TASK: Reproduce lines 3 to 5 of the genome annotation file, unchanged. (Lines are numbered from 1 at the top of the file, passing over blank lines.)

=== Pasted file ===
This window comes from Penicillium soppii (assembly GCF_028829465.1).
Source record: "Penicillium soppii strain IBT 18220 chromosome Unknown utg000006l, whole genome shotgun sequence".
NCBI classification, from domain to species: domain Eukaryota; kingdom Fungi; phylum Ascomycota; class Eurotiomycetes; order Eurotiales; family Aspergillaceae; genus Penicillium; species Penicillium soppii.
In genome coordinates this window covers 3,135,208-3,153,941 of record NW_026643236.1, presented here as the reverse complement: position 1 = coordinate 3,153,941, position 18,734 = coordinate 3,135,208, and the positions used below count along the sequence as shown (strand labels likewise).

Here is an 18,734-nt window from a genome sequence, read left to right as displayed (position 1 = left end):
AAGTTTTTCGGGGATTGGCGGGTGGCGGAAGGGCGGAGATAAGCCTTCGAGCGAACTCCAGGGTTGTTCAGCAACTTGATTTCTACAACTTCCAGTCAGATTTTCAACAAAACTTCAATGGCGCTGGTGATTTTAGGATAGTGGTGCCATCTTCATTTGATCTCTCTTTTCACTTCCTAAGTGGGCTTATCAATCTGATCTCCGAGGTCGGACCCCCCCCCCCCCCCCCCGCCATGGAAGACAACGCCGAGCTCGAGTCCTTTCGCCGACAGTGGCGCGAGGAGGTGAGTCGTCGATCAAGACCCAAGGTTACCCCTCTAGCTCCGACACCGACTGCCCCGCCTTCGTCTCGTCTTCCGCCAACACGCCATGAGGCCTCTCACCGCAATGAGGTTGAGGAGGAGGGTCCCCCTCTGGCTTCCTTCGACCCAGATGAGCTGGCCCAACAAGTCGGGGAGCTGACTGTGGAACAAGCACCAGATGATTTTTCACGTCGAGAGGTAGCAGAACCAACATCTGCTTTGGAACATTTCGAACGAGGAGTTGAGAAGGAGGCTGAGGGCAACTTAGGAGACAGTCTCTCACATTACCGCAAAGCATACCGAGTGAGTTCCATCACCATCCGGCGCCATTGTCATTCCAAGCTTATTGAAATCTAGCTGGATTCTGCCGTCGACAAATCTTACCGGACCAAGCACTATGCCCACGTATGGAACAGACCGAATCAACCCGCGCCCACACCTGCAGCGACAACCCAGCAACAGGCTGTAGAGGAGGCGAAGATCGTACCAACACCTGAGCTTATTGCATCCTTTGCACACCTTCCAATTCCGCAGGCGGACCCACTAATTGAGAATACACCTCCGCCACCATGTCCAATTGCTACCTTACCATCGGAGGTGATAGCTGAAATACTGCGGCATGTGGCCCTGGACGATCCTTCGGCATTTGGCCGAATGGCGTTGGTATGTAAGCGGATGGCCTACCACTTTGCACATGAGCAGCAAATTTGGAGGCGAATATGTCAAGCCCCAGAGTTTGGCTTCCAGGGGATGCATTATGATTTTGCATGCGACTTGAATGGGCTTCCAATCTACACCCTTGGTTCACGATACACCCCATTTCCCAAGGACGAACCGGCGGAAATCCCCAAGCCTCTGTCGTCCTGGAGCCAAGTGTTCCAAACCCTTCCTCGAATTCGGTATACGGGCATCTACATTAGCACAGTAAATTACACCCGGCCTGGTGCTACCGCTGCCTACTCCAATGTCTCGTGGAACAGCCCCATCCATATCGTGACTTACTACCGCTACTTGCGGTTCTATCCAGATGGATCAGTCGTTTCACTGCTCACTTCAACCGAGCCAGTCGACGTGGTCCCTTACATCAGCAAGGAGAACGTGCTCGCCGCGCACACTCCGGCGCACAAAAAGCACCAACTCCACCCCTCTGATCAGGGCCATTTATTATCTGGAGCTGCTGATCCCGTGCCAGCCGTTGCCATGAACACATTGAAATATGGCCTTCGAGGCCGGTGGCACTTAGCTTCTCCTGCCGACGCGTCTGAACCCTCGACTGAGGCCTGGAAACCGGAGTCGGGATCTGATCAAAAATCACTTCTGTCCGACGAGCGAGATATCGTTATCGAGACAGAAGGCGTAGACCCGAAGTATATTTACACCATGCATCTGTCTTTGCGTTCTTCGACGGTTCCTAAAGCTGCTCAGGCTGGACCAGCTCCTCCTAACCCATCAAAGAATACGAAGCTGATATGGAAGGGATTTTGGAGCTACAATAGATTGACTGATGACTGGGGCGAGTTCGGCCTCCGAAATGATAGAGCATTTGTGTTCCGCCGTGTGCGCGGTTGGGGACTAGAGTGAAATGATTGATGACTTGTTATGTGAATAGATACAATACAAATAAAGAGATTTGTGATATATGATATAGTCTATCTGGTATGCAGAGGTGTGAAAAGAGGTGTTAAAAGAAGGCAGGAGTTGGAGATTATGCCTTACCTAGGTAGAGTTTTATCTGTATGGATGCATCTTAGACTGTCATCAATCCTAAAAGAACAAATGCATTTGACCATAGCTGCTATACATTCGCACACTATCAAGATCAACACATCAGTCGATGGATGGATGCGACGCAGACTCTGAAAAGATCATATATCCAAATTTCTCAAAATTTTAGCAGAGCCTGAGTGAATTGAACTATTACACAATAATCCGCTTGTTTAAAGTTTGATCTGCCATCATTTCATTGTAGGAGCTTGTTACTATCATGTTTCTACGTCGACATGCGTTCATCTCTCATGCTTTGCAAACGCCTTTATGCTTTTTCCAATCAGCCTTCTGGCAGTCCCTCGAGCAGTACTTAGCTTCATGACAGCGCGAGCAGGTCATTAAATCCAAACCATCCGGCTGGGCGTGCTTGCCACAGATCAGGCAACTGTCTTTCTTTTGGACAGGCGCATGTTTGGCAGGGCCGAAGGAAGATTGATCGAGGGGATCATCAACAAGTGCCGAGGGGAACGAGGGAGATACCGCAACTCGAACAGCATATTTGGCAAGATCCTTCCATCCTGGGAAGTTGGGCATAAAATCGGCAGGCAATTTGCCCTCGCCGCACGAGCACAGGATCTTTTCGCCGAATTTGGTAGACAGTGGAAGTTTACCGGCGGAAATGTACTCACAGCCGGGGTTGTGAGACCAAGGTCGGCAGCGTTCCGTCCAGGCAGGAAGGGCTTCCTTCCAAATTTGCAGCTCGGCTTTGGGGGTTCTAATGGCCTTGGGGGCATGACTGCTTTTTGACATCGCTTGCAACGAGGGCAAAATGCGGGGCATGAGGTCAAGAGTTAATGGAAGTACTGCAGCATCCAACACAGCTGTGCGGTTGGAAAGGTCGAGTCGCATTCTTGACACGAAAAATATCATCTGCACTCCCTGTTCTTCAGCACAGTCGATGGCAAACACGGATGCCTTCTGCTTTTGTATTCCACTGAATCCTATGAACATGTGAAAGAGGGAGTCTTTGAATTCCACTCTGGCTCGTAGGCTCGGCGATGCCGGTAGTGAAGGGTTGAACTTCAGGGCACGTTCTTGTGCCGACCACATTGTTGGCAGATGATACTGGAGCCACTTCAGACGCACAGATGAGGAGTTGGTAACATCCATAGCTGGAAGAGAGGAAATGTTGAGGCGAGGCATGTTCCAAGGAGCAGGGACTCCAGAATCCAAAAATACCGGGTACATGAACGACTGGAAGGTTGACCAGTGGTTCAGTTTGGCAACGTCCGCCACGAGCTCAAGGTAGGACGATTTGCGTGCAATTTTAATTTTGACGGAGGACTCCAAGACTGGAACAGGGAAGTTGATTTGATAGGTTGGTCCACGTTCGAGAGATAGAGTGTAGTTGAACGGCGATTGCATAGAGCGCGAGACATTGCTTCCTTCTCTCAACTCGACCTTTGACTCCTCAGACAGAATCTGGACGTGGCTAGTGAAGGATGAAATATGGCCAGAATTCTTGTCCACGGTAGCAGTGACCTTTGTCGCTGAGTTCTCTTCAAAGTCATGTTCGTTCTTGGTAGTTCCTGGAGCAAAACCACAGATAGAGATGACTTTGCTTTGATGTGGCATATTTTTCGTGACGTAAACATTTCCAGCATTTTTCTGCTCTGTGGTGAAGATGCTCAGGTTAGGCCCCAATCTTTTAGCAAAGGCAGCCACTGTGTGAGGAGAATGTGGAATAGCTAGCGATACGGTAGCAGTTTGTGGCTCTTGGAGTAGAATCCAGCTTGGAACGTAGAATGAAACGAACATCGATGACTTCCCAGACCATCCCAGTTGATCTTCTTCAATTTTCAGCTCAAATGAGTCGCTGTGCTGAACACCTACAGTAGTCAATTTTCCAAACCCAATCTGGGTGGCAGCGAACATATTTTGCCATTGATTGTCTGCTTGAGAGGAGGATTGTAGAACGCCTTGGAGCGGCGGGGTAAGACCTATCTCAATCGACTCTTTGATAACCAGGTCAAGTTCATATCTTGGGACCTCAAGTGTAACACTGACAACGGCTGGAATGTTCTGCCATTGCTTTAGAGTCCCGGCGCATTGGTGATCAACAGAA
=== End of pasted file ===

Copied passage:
NCBI classification, from domain to species: domain Eukaryota; kingdom Fungi; phylum Ascomycota; class Eurotiomycetes; order Eurotiales; family Aspergillaceae; genus Penicillium; species Penicillium soppii.
In genome coordinates this window covers 3,135,208-3,153,941 of record NW_026643236.1, presented here as the reverse complement: position 1 = coordinate 3,153,941, position 18,734 = coordinate 3,135,208, and the positions used below count along the sequence as shown (strand labels likewise).

Here is an 18,734-nt window from a genome sequence, read left to right as displayed (position 1 = left end):